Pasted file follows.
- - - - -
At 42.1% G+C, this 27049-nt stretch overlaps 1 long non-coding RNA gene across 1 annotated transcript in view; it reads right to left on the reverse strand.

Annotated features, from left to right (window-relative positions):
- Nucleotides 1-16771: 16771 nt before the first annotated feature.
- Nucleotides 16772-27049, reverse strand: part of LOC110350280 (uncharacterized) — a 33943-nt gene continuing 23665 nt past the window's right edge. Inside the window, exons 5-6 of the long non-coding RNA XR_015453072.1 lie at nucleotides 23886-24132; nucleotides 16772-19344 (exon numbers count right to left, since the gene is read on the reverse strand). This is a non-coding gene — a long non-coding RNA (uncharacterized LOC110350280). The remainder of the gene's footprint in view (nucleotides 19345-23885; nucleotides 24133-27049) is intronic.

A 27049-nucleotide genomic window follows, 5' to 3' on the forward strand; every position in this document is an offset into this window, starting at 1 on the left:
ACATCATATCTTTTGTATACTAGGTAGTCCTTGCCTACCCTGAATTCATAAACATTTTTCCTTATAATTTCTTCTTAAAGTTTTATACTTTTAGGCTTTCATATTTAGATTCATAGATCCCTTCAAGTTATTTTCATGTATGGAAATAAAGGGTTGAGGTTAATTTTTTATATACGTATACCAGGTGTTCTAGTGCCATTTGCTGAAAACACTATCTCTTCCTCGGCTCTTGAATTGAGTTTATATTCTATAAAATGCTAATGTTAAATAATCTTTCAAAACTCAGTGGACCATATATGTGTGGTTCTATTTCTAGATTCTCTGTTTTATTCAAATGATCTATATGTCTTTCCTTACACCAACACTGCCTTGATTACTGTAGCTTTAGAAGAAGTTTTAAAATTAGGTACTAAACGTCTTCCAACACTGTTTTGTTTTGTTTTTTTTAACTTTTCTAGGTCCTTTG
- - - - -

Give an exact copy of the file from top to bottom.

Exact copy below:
At 42.1% G+C, this 27049-nt stretch overlaps 1 long non-coding RNA gene across 1 annotated transcript in view; it reads right to left on the reverse strand.

Annotated features, from left to right (window-relative positions):
- Nucleotides 1-16771: 16771 nt before the first annotated feature.
- Nucleotides 16772-27049, reverse strand: part of LOC110350280 (uncharacterized) — a 33943-nt gene continuing 23665 nt past the window's right edge. Inside the window, exons 5-6 of the long non-coding RNA XR_015453072.1 lie at nucleotides 23886-24132; nucleotides 16772-19344 (exon numbers count right to left, since the gene is read on the reverse strand). This is a non-coding gene — a long non-coding RNA (uncharacterized LOC110350280). The remainder of the gene's footprint in view (nucleotides 19345-23885; nucleotides 24133-27049) is intronic.

A 27049-nucleotide genomic window follows, 5' to 3' on the forward strand; every position in this document is an offset into this window, starting at 1 on the left:
ACATCATATCTTTTGTATACTAGGTAGTCCTTGCCTACCCTGAATTCATAAACATTTTTCCTTATAATTTCTTCTTAAAGTTTTATACTTTTAGGCTTTCATATTTAGATTCATAGATCCCTTCAAGTTATTTTCATGTATGGAAATAAAGGGTTGAGGTTAATTTTTTATATACGTATACCAGGTGTTCTAGTGCCATTTGCTGAAAACACTATCTCTTCCTCGGCTCTTGAATTGAGTTTATATTCTATAAAATGCTAATGTTAAATAATCTTTCAAAACTCAGTGGACCATATATGTGTGGTTCTATTTCTAGATTCTCTGTTTTATTCAAATGATCTATATGTCTTTCCTTACACCAACACTGCCTTGATTACTGTAGCTTTAGAAGAAGTTTTAAAATTAGGTACTAAACGTCTTCCAACACTGTTTTGTTTTGTTTTTTTTAACTTTTCTAGGTCCTTTG